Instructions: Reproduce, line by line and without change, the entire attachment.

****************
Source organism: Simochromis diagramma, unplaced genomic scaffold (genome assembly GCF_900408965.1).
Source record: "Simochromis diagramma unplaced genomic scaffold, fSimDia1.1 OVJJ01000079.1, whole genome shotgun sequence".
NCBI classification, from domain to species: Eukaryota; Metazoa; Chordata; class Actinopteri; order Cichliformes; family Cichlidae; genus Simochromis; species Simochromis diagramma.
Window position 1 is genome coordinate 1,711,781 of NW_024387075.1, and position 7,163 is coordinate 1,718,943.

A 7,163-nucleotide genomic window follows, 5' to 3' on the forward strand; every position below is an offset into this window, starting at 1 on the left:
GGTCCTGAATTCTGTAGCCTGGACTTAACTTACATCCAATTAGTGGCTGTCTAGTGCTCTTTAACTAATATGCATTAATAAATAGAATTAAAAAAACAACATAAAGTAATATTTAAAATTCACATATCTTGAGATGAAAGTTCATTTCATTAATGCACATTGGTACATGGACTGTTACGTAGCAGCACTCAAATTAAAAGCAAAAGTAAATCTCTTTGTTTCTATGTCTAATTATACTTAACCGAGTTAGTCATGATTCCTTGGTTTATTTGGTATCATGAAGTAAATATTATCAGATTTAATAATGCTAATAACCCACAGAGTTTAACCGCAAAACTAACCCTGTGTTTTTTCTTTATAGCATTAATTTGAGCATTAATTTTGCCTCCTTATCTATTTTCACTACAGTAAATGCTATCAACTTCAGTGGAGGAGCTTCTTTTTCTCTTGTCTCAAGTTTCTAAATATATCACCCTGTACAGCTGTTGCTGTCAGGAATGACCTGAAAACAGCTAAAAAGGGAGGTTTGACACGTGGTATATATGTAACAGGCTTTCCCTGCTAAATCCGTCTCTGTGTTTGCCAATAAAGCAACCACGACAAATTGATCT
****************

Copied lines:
Source organism: Simochromis diagramma, unplaced genomic scaffold (genome assembly GCF_900408965.1).
Source record: "Simochromis diagramma unplaced genomic scaffold, fSimDia1.1 OVJJ01000079.1, whole genome shotgun sequence".
NCBI classification, from domain to species: Eukaryota; Metazoa; Chordata; class Actinopteri; order Cichliformes; family Cichlidae; genus Simochromis; species Simochromis diagramma.
Window position 1 is genome coordinate 1,711,781 of NW_024387075.1, and position 7,163 is coordinate 1,718,943.

A 7,163-nucleotide genomic window follows, 5' to 3' on the forward strand; every position below is an offset into this window, starting at 1 on the left:
GGTCCTGAATTCTGTAGCCTGGACTTAACTTACATCCAATTAGTGGCTGTCTAGTGCTCTTTAACTAATATGCATTAATAAATAGAATTAAAAAAACAACATAAAGTAATATTTAAAATTCACATATCTTGAGATGAAAGTTCATTTCATTAATGCACATTGGTACATGGACTGTTACGTAGCAGCACTCAAATTAAAAGCAAAAGTAAATCTCTTTGTTTCTATGTCTAATTATACTTAACCGAGTTAGTCATGATTCCTTGGTTTATTTGGTATCATGAAGTAAATATTATCAGATTTAATAATGCTAATAACCCACAGAGTTTAACCGCAAAACTAACCCTGTGTTTTTTCTTTATAGCATTAATTTGAGCATTAATTTTGCCTCCTTATCTATTTTCACTACAGTAAATGCTATCAACTTCAGTGGAGGAGCTTCTTTTTCTCTTGTCTCAAGTTTCTAAATATATCACCCTGTACAGCTGTTGCTGTCAGGAATGACCTGAAAACAGCTAAAAAGGGAGGTTTGACACGTGGTATATATGTAACAGGCTTTCCCTGCTAAATCCGTCTCTGTGTTTGCCAATAAAGCAACCACGACAAATTGATCT